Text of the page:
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MEMA Home > Programs> Communication> News > From the Director: September Begins "Preparedness Year"

From the Director: September Begins "Preparedness Year"


September 18, 2009



This message begins what I hope will be an ongoing dialogue with Maine people about getting better prepared for emergencies.

This September has been designated as National Preparedness Month. Governor Baldacci has declared it to be Preparedness Month in Maine, as well. But a Preparedness Month is over quickly. It has lasting meaning only if we use it to think about what we can do to be safer all year round.

We have plenty of challenges to be concerned with in Maine. Over the last year we have experienced repeated flooding, severe winds and record-breaking snow. An ice storm last December caused millions of dollars worth of damage. And, although we missed the full force of Hurricane Bill, its furious surf tragically took a young life.

As we look forward to the year ahead, we have the potential for not only all those hazards, but we are also confronted with an entirely new challenge. We are watching the spread of the H1N1 virus throughout the State and across the country. We don’t know exactly how severely Maine will be affected, but we know that in some way it will affect all of us, and we need to be prepared.

But what does being prepared really mean?

If you’re a public official, of course it means making sure your emergency manager, public safety agencies, first responders and schools have good response plans and that they practice those plans. It means looking at your community as a whole and thinking about what you can do for yourselves, and what help you might need. It involves everyone in the community as partners – government and businesses, schools and citizens – working together to weather the next storm, whether its an ice storm or the flu.

If you’re a business owner, more than just your bottom line is at stake, and you are at risk from more than just the emergency in your town. What happens to your suppliers and your customers affects you, though they may be hundreds or thousands of miles away. If your employees are sure their families are safe, they can take care of your business better during a crisis. And lastly, you have a stake in the resilience of your community as a whole. The faster everyone gets back on their feet, the faster your business will recover.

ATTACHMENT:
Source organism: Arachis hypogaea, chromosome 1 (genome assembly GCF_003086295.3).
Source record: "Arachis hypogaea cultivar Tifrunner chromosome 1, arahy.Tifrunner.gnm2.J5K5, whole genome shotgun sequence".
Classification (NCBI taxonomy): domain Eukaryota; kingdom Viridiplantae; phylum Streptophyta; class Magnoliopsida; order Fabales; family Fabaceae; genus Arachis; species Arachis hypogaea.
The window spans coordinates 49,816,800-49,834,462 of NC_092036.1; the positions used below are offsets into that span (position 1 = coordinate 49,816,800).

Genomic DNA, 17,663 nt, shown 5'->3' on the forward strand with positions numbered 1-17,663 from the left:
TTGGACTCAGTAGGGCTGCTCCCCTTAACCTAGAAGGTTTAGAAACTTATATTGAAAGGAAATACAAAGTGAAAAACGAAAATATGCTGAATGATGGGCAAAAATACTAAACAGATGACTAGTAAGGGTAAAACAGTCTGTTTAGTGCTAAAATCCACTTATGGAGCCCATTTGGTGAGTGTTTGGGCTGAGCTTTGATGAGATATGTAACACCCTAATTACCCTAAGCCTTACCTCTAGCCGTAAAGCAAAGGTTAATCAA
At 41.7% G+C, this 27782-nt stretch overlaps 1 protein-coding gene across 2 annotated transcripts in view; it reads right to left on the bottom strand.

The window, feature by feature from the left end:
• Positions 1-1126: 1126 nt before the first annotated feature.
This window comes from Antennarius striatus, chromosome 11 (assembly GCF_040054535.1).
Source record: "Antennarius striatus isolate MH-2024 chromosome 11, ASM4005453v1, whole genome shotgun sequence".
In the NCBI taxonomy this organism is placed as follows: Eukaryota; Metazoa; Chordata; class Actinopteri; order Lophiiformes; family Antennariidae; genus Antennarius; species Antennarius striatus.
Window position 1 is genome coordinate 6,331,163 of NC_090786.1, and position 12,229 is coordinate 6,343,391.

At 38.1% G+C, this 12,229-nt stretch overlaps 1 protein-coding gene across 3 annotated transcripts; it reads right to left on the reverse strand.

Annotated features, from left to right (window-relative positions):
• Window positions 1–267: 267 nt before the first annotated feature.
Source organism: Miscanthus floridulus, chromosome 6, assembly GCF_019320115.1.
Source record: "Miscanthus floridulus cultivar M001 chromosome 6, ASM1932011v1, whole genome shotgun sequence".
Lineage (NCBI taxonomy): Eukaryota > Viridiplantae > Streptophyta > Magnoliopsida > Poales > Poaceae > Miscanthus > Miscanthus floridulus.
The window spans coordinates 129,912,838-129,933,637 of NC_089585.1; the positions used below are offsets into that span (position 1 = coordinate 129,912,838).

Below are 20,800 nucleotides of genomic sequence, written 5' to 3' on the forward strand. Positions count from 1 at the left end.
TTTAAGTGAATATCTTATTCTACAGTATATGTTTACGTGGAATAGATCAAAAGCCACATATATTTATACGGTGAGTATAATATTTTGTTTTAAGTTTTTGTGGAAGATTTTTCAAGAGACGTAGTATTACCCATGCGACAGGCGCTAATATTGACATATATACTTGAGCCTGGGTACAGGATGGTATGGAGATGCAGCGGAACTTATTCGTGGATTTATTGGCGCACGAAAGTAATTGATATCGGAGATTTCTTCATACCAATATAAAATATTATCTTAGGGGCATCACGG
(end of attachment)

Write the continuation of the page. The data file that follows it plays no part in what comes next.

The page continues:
If you are a resident of Maine, preparedness really begins with you. You may have many challenges facing you. For many families, there are additional economic challenges, or perhaps a family member that has unique medical needs. All of us are moving in different directions, and preparing for emergencies is maybe something you haven’t stopped to think about. But if your family has everything it needs to stay connected, and stay safe and warm through a flu epidemic or an ice storm, you have made Maine better prepared.

The weekend of September 19, all weekend newspapers will contain an insert called “Maine Prepares.” Pull it out and keep it. The insert will start you off on a full year of ideas about steps you can take each day, week and month to become better prepared for any emergency, often without spending a dime. This monthly calendar will give you plenty to think about and do, all year long. You’ll also find special information on the H1N1 flu. EDITOR's NOTE: If you missed the insert in the paper, read it online.

Each month I will also be offering a personal message here on the MEMA and Maine Prepares web sites. We’ll take a look together at some specific challenges facing Maine, and how Maine Prepares.

I welcome your comments as we explore preparedness together this year. Please, contact me, and let me know your thoughts.

Sincerely, Rob McAleer Director Maine Emergency Management Agency



Last update: 07/20/10